When people move country, they experience new social, infrastructural, and ambient contingencies, which enables them to imagine otherwise unknowable possible futures ‘at home’. In this article, we mobilise a design anthropological approach to show how collaboration with temporary migrants can generate understandings that generate insights regarding future sustainable products in emerging economies. We draw on research with temporary Indonesian student migrants in Australia, which explored how they envisioned their possible domestic futures through their changing laundry practices.
Sarah Pink and John Postill
Identity, Law, and Gender in the Anthropology of Contemporary Buddhism
technology as a point of departure and extending our purview to include recent events, this article looks at contemporary Buddhist formations in Myanmar that are influenced by the immediacy of digital technologies in global communications networks. In this
Ethics and Privacy in Digital Research with Girls
aforementioned articles, for example, the ethical considerations are generally condensed into just a few lines. Authors ( James 2014 ; Subrahmanyam and Šmahel 2011 ) who have explored ethics in digital research with youth have focused, usually, on digital
Ethical Participatory Visual Research with Girls
Astrid Treffry-Goatley, Lisa Wiebesiek, Naydene de Lange, and Relebohile Moletsane
crosscutting issue that is explored across our research sites. As we consider ways to move toward an ethics of nonviolence in the context of PVM and digital technology, we are influenced by the concept of positive research ethics; we seek to move beyond
Class, Gender, and Ethics in Visual Research with Girls
Janet Fink and Helen Lomax
-evolving ethical concerns we identify here are elaborated by Mok et al. in their discussion of the research ethics engendered by the rapid development of digital technologies and their application in social research. Their review of the visual ethics literature
Mobile-Digital-Networked-Technologies and Networked Orientations
Joseph F. Turcotte and M. Len Ball
In an increasingly mediated situation, mobile, digital, and networked technologies (MDNTs) prompt individuals to orient themselves in new ways to the spaces they traverse. How users and communities experience these technologies in relation to the environments around them subsequently affects mentalities, including perceptions of space and mobility. The mediating presence of digital technology interconnects internal and external factors through diverse social and technological networks. This paper uses interdisciplinary theoretical perspectives to argue that ubiquitous MDNTs alter the ways that individuals orient themselves in relation to the spaces, both on- and offline, that they traverse. By mediating various visual, audible, and informational aspects of daily life while remaining implicated within external networks of related experiences, individuals move through on- and offline spaces in ways that allow the subject to negotiate her local environment(s). Experiences of mobility and space become more fluid as spatial subjectivities and mobility become integrated.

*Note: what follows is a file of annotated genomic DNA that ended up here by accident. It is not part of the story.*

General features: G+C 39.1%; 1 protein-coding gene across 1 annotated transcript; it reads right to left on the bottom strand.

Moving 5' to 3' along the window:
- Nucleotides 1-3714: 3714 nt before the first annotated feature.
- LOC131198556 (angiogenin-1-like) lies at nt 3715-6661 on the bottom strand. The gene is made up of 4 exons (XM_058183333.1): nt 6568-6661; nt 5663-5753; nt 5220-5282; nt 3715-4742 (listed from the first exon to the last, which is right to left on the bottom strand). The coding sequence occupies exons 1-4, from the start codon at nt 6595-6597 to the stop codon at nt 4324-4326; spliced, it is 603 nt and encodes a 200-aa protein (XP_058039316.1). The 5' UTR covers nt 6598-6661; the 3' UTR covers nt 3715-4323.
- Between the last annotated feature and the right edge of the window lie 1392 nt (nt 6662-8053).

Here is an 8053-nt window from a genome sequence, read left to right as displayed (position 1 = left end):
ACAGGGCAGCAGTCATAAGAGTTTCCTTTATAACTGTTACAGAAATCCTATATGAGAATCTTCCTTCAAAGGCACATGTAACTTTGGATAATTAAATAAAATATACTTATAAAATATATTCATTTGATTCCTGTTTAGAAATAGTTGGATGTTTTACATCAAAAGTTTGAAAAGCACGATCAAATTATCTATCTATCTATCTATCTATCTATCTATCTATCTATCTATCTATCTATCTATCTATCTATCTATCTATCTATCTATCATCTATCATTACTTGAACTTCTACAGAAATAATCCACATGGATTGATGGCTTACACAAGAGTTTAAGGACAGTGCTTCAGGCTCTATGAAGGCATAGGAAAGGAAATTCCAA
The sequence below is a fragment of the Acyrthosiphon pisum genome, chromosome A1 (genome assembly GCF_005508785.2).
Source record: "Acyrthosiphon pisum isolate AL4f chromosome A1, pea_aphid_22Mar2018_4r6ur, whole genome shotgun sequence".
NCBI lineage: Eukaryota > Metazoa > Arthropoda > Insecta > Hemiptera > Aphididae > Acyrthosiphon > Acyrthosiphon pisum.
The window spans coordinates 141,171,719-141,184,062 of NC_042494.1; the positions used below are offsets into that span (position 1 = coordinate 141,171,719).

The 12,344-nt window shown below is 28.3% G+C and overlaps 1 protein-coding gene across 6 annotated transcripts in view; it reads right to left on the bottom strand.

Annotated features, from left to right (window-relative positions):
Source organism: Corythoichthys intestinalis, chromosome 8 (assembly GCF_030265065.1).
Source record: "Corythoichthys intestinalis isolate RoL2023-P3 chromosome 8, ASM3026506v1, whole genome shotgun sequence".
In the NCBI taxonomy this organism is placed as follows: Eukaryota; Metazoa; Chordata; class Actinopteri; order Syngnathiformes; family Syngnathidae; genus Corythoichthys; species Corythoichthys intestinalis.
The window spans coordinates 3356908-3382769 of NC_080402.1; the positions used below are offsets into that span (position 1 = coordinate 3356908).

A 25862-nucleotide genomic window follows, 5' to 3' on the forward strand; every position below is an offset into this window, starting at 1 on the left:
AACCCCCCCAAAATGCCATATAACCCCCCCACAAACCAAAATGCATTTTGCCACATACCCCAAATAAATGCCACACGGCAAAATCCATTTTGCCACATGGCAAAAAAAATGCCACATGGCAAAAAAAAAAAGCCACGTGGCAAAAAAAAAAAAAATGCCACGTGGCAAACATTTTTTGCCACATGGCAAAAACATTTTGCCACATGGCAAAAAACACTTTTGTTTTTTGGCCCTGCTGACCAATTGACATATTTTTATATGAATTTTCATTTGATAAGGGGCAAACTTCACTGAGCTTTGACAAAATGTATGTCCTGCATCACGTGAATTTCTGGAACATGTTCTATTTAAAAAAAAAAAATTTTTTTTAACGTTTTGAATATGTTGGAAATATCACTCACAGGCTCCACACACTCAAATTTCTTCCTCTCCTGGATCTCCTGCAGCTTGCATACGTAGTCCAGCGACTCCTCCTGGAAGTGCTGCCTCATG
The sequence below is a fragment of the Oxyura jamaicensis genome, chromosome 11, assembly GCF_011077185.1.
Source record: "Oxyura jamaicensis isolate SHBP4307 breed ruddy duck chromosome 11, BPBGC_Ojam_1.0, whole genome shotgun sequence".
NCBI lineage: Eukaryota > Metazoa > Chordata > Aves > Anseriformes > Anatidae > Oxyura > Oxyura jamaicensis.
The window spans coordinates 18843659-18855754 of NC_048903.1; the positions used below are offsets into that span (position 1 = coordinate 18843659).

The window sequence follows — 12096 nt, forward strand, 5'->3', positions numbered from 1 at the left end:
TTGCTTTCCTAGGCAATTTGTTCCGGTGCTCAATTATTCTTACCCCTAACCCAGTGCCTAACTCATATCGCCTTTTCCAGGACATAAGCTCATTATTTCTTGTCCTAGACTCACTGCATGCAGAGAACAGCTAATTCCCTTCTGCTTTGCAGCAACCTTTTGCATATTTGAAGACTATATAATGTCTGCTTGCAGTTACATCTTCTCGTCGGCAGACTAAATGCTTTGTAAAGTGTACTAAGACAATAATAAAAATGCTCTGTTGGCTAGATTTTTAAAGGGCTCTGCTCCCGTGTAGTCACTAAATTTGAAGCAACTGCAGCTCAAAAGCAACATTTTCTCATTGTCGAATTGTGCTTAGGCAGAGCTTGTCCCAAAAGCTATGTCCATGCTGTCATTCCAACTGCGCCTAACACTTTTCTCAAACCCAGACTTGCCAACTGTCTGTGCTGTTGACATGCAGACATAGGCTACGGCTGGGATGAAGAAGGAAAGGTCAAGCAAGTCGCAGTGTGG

Elizabeth C. Macknight
This article presents two case studies, from Scotland and the Scottish Islands, of communities' engagement with archives and their attitudes toward heritage. The case studies arise out of knowledge transfer between an historian employed in an academic role at a Scottish university and two “third sector“ organizations. By comparing the perspectives of historians, archivists, and community organizations the article shows the different ways in which these separate interest groups perceive the value of archives. It then points to some of the possibilities and challenges of working collaboratively to deepen understanding about the past and to create wider opportunities, now and in the future, for historical interpretation, teaching, learning, and research. In the era of digital technologies, it is recommended that undergraduate students be taught the key concepts of archival theory and practice, while also being encouraged to experience working with original archival documents.
Corporeality, Relationality, Temporality
Lydia Maria Arantes
In this article, I enquire in which ways the corona-induced lockdown in Austria has reshaped intimacy in our household by scrutinising my husband’s sourdough bread-making journey. As physical distancing has thrown us back onto ourselves, my field of research is equivalent to that which is immediately available – our everyday life within the confines of domestic space, at times expanded via digital technologies. My elaborations are based on my (research) diary in which I usually conflate personal and research-related aspects of my everyday life. As, during lockdown, (entries on) bread-making and caring for sourdoughs came to play an important role, I became inspired to unfold issues of corporeality, relationality and temporality with regard to newly developing intimacies, interdependencies and modes of knowing.
Creating a Counter Discourse
The idea of devoting a special issue of Girlhood Studies to what Jonathan Bock (2012) calls technologies of nonviolence comes at a critical time in girlhood studies. On the one hand, technology—especially digital technology—and various social
The Digital Age Opens Up New Terrains for Peace and Conflict Research
Josepha Ivanka Wessels
rapidly and increasingly dependent on digital information technologies ( Castells 1999 ; Eriksson and Giampiero 2007 ; Nouri and Whiting 2015 ). We simply cannot imagine life without digital technology anymore. This rapid intrusion of digital technology